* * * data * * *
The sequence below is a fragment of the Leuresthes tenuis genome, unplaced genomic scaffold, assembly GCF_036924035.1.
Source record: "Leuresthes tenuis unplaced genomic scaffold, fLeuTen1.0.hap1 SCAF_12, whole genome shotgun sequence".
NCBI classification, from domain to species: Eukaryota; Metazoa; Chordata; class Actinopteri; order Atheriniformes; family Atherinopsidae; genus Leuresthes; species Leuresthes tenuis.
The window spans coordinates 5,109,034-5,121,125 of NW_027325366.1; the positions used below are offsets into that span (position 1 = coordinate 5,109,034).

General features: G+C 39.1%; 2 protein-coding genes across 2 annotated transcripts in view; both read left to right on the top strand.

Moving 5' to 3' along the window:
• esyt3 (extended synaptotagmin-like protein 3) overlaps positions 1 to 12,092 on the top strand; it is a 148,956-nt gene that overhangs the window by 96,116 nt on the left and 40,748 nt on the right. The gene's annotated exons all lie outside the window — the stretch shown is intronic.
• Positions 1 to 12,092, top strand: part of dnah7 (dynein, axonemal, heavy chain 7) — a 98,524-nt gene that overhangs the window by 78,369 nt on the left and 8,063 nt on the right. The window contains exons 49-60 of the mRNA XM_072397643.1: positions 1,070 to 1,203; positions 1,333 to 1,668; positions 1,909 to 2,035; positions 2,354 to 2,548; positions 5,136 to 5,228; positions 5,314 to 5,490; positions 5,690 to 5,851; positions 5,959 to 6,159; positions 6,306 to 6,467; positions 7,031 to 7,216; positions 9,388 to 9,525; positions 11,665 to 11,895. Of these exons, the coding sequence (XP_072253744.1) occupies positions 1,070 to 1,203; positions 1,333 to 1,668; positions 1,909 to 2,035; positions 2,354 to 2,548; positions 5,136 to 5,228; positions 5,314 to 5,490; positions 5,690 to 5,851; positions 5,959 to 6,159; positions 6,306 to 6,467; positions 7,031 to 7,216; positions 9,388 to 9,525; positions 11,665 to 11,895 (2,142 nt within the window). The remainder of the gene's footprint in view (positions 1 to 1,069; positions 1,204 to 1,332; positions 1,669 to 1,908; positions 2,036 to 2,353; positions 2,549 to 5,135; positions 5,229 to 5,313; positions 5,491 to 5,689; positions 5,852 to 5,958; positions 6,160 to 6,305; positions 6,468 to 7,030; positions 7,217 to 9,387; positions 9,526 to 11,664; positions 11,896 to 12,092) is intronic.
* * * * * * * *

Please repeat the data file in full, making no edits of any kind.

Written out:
The sequence below is a fragment of the Leuresthes tenuis genome, unplaced genomic scaffold, assembly GCF_036924035.1.
Source record: "Leuresthes tenuis unplaced genomic scaffold, fLeuTen1.0.hap1 SCAF_12, whole genome shotgun sequence".
NCBI classification, from domain to species: Eukaryota; Metazoa; Chordata; class Actinopteri; order Atheriniformes; family Atherinopsidae; genus Leuresthes; species Leuresthes tenuis.
The window spans coordinates 5,109,034-5,121,125 of NW_027325366.1; the positions used below are offsets into that span (position 1 = coordinate 5,109,034).

General features: G+C 39.1%; 2 protein-coding genes across 2 annotated transcripts in view; both read left to right on the top strand.

Moving 5' to 3' along the window:
• esyt3 (extended synaptotagmin-like protein 3) overlaps positions 1 to 12,092 on the top strand; it is a 148,956-nt gene that overhangs the window by 96,116 nt on the left and 40,748 nt on the right. The gene's annotated exons all lie outside the window — the stretch shown is intronic.
• Positions 1 to 12,092, top strand: part of dnah7 (dynein, axonemal, heavy chain 7) — a 98,524-nt gene that overhangs the window by 78,369 nt on the left and 8,063 nt on the right. The window contains exons 49-60 of the mRNA XM_072397643.1: positions 1,070 to 1,203; positions 1,333 to 1,668; positions 1,909 to 2,035; positions 2,354 to 2,548; positions 5,136 to 5,228; positions 5,314 to 5,490; positions 5,690 to 5,851; positions 5,959 to 6,159; positions 6,306 to 6,467; positions 7,031 to 7,216; positions 9,388 to 9,525; positions 11,665 to 11,895. Of these exons, the coding sequence (XP_072253744.1) occupies positions 1,070 to 1,203; positions 1,333 to 1,668; positions 1,909 to 2,035; positions 2,354 to 2,548; positions 5,136 to 5,228; positions 5,314 to 5,490; positions 5,690 to 5,851; positions 5,959 to 6,159; positions 6,306 to 6,467; positions 7,031 to 7,216; positions 9,388 to 9,525; positions 11,665 to 11,895 (2,142 nt within the window). The remainder of the gene's footprint in view (positions 1 to 1,069; positions 1,204 to 1,332; positions 1,669 to 1,908; positions 2,036 to 2,353; positions 2,549 to 5,135; positions 5,229 to 5,313; positions 5,491 to 5,689; positions 5,852 to 5,958; positions 6,160 to 6,305; positions 6,468 to 7,030; positions 7,217 to 9,387; positions 9,526 to 11,664; positions 11,896 to 12,092) is intronic.